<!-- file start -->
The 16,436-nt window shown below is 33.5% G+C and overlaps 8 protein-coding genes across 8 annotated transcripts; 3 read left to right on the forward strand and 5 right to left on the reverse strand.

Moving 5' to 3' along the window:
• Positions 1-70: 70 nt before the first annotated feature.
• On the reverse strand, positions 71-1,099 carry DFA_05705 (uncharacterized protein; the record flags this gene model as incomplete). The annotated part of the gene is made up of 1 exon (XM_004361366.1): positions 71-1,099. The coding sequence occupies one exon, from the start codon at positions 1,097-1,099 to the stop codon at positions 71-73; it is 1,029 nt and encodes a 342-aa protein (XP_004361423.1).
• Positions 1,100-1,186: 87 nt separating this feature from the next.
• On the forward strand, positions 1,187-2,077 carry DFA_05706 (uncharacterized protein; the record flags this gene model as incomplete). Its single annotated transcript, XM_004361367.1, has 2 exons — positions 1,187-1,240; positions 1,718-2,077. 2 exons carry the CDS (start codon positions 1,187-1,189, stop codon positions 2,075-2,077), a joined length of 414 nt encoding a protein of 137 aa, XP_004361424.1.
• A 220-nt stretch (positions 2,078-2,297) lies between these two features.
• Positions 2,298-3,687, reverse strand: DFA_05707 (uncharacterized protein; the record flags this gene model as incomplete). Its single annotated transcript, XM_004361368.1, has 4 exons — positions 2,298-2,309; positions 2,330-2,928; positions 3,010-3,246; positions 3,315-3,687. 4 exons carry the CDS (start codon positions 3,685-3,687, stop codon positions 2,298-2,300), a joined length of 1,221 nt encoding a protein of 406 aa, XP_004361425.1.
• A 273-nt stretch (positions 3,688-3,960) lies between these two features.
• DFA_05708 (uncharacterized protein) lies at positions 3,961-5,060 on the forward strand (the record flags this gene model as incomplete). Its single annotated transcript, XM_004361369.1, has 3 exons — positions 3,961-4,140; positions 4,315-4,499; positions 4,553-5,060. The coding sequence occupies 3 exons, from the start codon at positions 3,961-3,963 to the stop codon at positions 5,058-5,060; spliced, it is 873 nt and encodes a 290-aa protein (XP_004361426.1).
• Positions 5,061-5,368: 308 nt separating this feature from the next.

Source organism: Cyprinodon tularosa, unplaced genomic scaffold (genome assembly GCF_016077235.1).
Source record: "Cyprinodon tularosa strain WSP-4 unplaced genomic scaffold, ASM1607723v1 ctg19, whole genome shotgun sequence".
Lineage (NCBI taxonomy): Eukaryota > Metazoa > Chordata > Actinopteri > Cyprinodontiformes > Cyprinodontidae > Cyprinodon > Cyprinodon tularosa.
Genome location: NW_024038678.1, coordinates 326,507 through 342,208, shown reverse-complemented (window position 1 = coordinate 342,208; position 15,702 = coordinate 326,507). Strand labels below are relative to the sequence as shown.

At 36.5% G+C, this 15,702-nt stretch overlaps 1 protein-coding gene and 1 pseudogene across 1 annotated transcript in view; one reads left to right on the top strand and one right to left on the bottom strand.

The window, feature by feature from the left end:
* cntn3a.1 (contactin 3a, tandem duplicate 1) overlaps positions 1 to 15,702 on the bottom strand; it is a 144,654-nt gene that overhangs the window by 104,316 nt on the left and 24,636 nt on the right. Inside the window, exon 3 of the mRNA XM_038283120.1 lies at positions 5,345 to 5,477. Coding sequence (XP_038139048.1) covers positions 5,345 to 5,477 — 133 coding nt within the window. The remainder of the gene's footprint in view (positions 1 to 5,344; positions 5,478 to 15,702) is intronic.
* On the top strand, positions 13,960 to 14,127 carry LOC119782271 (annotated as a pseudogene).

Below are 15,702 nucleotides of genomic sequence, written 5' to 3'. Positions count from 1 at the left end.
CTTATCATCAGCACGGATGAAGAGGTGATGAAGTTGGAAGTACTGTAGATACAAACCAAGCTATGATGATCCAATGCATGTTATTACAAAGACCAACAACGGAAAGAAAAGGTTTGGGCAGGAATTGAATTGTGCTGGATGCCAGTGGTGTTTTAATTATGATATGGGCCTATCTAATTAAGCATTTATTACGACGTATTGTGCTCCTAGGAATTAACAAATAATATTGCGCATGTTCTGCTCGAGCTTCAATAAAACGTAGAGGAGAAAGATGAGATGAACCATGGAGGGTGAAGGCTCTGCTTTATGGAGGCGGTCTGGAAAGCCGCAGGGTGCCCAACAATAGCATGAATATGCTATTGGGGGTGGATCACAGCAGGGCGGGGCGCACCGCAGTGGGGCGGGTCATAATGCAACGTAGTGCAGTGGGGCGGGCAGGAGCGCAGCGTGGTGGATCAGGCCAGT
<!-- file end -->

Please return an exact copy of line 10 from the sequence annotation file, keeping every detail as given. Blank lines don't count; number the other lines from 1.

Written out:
• DFA_05708 (uncharacterized protein) lies at positions 3,961-5,060 on the forward strand (the record flags this gene model as incomplete). Its single annotated transcript, XM_004361369.1, has 3 exons — positions 3,961-4,140; positions 4,315-4,499; positions 4,553-5,060. The coding sequence occupies 3 exons, from the start codon at positions 3,961-3,963 to the stop codon at positions 5,058-5,060; spliced, it is 873 nt and encodes a 290-aa protein (XP_004361426.1).